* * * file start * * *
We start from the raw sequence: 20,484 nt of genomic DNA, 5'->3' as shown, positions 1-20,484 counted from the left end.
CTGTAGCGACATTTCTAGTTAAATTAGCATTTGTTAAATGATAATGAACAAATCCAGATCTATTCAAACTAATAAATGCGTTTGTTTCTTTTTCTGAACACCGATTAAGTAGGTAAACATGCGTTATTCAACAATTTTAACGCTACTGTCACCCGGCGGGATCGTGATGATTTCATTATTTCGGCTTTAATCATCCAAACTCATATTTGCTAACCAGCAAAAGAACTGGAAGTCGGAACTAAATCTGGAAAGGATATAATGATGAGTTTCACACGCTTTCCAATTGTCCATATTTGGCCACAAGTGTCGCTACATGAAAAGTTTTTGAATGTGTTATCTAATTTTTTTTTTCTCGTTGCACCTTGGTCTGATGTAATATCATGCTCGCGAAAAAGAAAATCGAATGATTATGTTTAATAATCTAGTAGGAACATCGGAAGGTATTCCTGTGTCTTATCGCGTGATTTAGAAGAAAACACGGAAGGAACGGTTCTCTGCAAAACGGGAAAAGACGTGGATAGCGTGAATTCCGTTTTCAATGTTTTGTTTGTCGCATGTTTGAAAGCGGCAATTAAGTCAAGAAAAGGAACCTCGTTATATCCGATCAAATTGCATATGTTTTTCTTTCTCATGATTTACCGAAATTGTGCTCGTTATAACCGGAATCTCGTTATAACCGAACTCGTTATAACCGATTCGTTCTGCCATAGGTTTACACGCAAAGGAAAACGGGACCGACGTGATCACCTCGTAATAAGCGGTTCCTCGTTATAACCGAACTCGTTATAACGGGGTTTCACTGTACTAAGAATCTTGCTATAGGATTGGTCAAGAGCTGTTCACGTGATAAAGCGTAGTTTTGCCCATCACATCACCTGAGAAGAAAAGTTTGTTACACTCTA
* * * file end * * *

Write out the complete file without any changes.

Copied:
We start from the raw sequence: 20,484 nt of genomic DNA, 5'->3' as shown, positions 1-20,484 counted from the left end.
CTGTAGCGACATTTCTAGTTAAATTAGCATTTGTTAAATGATAATGAACAAATCCAGATCTATTCAAACTAATAAATGCGTTTGTTTCTTTTTCTGAACACCGATTAAGTAGGTAAACATGCGTTATTCAACAATTTTAACGCTACTGTCACCCGGCGGGATCGTGATGATTTCATTATTTCGGCTTTAATCATCCAAACTCATATTTGCTAACCAGCAAAAGAACTGGAAGTCGGAACTAAATCTGGAAAGGATATAATGATGAGTTTCACACGCTTTCCAATTGTCCATATTTGGCCACAAGTGTCGCTACATGAAAAGTTTTTGAATGTGTTATCTAATTTTTTTTTTCTCGTTGCACCTTGGTCTGATGTAATATCATGCTCGCGAAAAAGAAAATCGAATGATTATGTTTAATAATCTAGTAGGAACATCGGAAGGTATTCCTGTGTCTTATCGCGTGATTTAGAAGAAAACACGGAAGGAACGGTTCTCTGCAAAACGGGAAAAGACGTGGATAGCGTGAATTCCGTTTTCAATGTTTTGTTTGTCGCATGTTTGAAAGCGGCAATTAAGTCAAGAAAAGGAACCTCGTTATATCCGATCAAATTGCATATGTTTTTCTTTCTCATGATTTACCGAAATTGTGCTCGTTATAACCGGAATCTCGTTATAACCGAACTCGTTATAACCGATTCGTTCTGCCATAGGTTTACACGCAAAGGAAAACGGGACCGACGTGATCACCTCGTAATAAGCGGTTCCTCGTTATAACCGAACTCGTTATAACGGGGTTTCACTGTACTAAGAATCTTGCTATAGGATTGGTCAAGAGCTGTTCACGTGATAAAGCGTAGTTTTGCCCATCACATCACCTGAGAAGAAAAGTTTGTTACACTCTA